Cannes Lions 2023: A look back by Hakuhodo Group jury members

Aug. 4, 2023
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Hakuhodo’s Justina Zun-Zun Chang and TBWA\HAKUHODO’s Takahiro Hosoda and Seiya Matsumiya

The world’s largest advertising festival, Cannes Lions International Festival of Creativity, which celebrates its 70th anniversary this year, was held in Cannes, France June 19–23, 2023.

We interviewed Cannes Lions 2023 jury members from the Hakuhodo Group about trends at the Lions this year and the Grand Prix-winning works in their respective categories.


JUSTINA ZUN-ZUN CHANG: Design Lions Awarding Jury Member

(Justina Zun-Zun Chang is standing fourth from the left)

What were the trends at this year’s Cannes Lions and what were your impressions after completing the judging?

This year’s judging was very competitive. Based on the judging criteria “select the best works that utilize the power of design to have an impact,” there were many unique ideas, design craft and expression methods, and many of the works were rooted in global social issues.

The actual judging was conducted across two 14-hour days by 10 jury members from 10 countries. The Jury President was good at taking an inclusive perspective, and created an environment in which we could have diverse discussions from a wide range of perspectives. I learned a lot from this very valuable experience.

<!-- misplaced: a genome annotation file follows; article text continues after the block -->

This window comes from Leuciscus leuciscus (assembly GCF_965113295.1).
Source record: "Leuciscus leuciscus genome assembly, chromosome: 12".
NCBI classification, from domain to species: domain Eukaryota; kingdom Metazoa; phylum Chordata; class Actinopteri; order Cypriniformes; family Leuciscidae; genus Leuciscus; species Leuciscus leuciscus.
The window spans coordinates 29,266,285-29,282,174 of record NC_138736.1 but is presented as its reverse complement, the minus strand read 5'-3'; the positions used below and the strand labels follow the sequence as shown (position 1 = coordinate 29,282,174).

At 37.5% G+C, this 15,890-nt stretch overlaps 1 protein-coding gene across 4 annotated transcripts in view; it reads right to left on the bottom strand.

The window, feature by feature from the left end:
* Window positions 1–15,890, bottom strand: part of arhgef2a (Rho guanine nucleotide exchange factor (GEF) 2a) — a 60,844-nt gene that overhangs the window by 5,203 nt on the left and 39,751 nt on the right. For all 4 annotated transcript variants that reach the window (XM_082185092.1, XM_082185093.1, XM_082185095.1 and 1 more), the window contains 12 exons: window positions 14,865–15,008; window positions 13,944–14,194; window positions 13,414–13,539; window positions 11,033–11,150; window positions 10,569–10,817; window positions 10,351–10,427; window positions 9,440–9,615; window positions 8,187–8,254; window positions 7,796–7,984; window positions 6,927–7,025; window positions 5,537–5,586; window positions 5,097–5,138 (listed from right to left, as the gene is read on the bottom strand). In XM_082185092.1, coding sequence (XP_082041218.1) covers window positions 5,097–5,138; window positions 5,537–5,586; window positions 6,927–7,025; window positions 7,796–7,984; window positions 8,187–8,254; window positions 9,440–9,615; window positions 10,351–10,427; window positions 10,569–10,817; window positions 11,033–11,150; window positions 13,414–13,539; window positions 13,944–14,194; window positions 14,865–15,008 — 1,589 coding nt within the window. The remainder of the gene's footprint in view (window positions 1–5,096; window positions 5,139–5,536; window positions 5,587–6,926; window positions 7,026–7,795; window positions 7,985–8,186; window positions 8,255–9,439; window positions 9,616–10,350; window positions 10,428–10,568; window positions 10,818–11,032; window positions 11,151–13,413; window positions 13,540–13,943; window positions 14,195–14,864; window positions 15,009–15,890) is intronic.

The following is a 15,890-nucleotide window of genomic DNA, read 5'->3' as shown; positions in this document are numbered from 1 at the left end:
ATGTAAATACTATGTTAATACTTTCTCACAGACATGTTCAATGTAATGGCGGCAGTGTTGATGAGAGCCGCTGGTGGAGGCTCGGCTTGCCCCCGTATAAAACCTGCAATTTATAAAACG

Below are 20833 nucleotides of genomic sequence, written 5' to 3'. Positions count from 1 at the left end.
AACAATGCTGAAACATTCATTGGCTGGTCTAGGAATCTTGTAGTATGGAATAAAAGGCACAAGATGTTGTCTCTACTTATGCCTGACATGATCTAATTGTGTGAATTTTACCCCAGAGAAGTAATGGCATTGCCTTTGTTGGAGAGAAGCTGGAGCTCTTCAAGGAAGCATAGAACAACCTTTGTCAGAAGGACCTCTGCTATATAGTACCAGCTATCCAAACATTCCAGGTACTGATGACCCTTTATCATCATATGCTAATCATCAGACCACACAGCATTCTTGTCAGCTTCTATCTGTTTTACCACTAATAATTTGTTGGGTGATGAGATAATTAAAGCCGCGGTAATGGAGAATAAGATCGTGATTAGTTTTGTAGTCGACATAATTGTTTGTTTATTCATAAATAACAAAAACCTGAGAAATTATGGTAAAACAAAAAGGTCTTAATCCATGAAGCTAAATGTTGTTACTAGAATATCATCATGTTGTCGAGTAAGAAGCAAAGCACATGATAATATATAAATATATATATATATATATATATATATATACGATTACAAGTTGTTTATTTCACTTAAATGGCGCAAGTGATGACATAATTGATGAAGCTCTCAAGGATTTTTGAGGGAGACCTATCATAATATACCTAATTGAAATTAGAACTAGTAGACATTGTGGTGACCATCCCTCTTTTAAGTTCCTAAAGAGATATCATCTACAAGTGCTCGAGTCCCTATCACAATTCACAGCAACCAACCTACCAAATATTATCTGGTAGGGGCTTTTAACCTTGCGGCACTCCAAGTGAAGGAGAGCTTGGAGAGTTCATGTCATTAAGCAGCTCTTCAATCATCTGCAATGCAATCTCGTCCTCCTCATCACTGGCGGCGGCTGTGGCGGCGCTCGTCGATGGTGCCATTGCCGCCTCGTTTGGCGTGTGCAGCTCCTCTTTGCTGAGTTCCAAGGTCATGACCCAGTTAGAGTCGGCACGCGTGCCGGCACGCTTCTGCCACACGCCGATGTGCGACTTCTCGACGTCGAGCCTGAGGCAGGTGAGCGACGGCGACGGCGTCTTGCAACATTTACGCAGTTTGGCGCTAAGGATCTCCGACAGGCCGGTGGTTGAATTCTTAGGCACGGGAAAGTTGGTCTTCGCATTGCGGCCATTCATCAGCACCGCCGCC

To expand the possibilities of design, we selected a wide range of works. From purpose-driven works to outstanding design craft. From works intended for Gen Z and the LGBTQ community to those intended for older audiences. From print media to digital media. Be sure to check out this year’s Design Lions winners.

What were the characteristics of this year’s Design Lions Grand Prix winner and the secret of its success?

This year’s Grand Prix winner was “ADLaM,” a design for the written form of a language.
The Fulani people of West Africa communicate only verbally and have no written language. The Barry brothers, who were concerned about the decline of the language culture, came up with the idea of creating a handwritten alphabet, “ADLaM.” With the help of Microsoft, the brothers designed and encoded the typeface to create a digital typeface that is easy to use on a variety of devices. In the future, they plan to expand the alphabet to Microsoft 365 programs, and desktop and mobile platforms. The work uses the power of design and digital technology to help preserve a culture. Compared to other entries, it was rated highly for having a rich humanity and creating a stronger impact.

Title: ADLaM – An Alphabet to Preserve a Culture
Advertiser: Microsoft

Justina Zun-Zun Chang
Global Integrated Art Director, Global Creative Team, Hakuhodo Inc.
Taiwan native Justina Zun-Zun Chang spent eleven years in the cultural melting pot of New York before arriving in Tokyo. She joined Hakuhodo in 2020 after working for a world-renowned fashion brand and a design studio. As a Global Art Director, she particularly excels in the branding and luxury fields.